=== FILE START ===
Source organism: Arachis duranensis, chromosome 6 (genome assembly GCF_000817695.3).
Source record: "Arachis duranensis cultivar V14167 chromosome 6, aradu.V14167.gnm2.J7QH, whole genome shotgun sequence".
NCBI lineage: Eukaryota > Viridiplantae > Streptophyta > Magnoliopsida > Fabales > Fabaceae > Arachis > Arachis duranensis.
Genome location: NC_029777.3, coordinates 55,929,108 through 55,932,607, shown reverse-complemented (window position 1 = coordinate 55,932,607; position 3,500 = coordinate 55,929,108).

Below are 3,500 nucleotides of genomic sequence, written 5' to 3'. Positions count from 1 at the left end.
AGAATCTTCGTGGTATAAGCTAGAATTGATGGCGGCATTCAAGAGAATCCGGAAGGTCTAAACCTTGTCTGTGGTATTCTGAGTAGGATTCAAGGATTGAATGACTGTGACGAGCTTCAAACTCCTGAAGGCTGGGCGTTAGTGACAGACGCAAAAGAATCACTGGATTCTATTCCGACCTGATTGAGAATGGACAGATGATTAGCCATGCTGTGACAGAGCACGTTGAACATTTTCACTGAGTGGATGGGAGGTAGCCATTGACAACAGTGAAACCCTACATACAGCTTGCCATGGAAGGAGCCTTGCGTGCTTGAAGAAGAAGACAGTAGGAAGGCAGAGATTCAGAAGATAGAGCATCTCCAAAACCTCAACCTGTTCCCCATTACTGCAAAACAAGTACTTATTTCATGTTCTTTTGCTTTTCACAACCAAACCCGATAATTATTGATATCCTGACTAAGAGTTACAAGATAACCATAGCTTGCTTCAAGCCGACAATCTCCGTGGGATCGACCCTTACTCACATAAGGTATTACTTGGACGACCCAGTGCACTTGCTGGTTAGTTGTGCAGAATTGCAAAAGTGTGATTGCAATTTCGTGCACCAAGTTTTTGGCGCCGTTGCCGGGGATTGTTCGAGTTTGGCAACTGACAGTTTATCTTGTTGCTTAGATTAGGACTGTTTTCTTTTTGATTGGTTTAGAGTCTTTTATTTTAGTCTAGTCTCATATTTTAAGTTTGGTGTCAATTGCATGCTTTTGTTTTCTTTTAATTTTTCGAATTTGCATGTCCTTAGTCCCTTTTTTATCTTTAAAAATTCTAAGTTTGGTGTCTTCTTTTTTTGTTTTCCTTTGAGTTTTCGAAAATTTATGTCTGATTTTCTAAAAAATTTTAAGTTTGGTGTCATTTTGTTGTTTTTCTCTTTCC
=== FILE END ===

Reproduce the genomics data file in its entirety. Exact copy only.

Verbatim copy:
Source organism: Arachis duranensis, chromosome 6 (genome assembly GCF_000817695.3).
Source record: "Arachis duranensis cultivar V14167 chromosome 6, aradu.V14167.gnm2.J7QH, whole genome shotgun sequence".
NCBI lineage: Eukaryota > Viridiplantae > Streptophyta > Magnoliopsida > Fabales > Fabaceae > Arachis > Arachis duranensis.
Genome location: NC_029777.3, coordinates 55,929,108 through 55,932,607, shown reverse-complemented (window position 1 = coordinate 55,932,607; position 3,500 = coordinate 55,929,108).

Below are 3,500 nucleotides of genomic sequence, written 5' to 3'. Positions count from 1 at the left end.
AGAATCTTCGTGGTATAAGCTAGAATTGATGGCGGCATTCAAGAGAATCCGGAAGGTCTAAACCTTGTCTGTGGTATTCTGAGTAGGATTCAAGGATTGAATGACTGTGACGAGCTTCAAACTCCTGAAGGCTGGGCGTTAGTGACAGACGCAAAAGAATCACTGGATTCTATTCCGACCTGATTGAGAATGGACAGATGATTAGCCATGCTGTGACAGAGCACGTTGAACATTTTCACTGAGTGGATGGGAGGTAGCCATTGACAACAGTGAAACCCTACATACAGCTTGCCATGGAAGGAGCCTTGCGTGCTTGAAGAAGAAGACAGTAGGAAGGCAGAGATTCAGAAGATAGAGCATCTCCAAAACCTCAACCTGTTCCCCATTACTGCAAAACAAGTACTTATTTCATGTTCTTTTGCTTTTCACAACCAAACCCGATAATTATTGATATCCTGACTAAGAGTTACAAGATAACCATAGCTTGCTTCAAGCCGACAATCTCCGTGGGATCGACCCTTACTCACATAAGGTATTACTTGGACGACCCAGTGCACTTGCTGGTTAGTTGTGCAGAATTGCAAAAGTGTGATTGCAATTTCGTGCACCAAGTTTTTGGCGCCGTTGCCGGGGATTGTTCGAGTTTGGCAACTGACAGTTTATCTTGTTGCTTAGATTAGGACTGTTTTCTTTTTGATTGGTTTAGAGTCTTTTATTTTAGTCTAGTCTCATATTTTAAGTTTGGTGTCAATTGCATGCTTTTGTTTTCTTTTAATTTTTCGAATTTGCATGTCCTTAGTCCCTTTTTTATCTTTAAAAATTCTAAGTTTGGTGTCTTCTTTTTTTGTTTTCCTTTGAGTTTTCGAAAATTTATGTCTGATTTTCTAAAAAATTTTAAGTTTGGTGTCATTTTGTTGTTTTTCTCTTTCC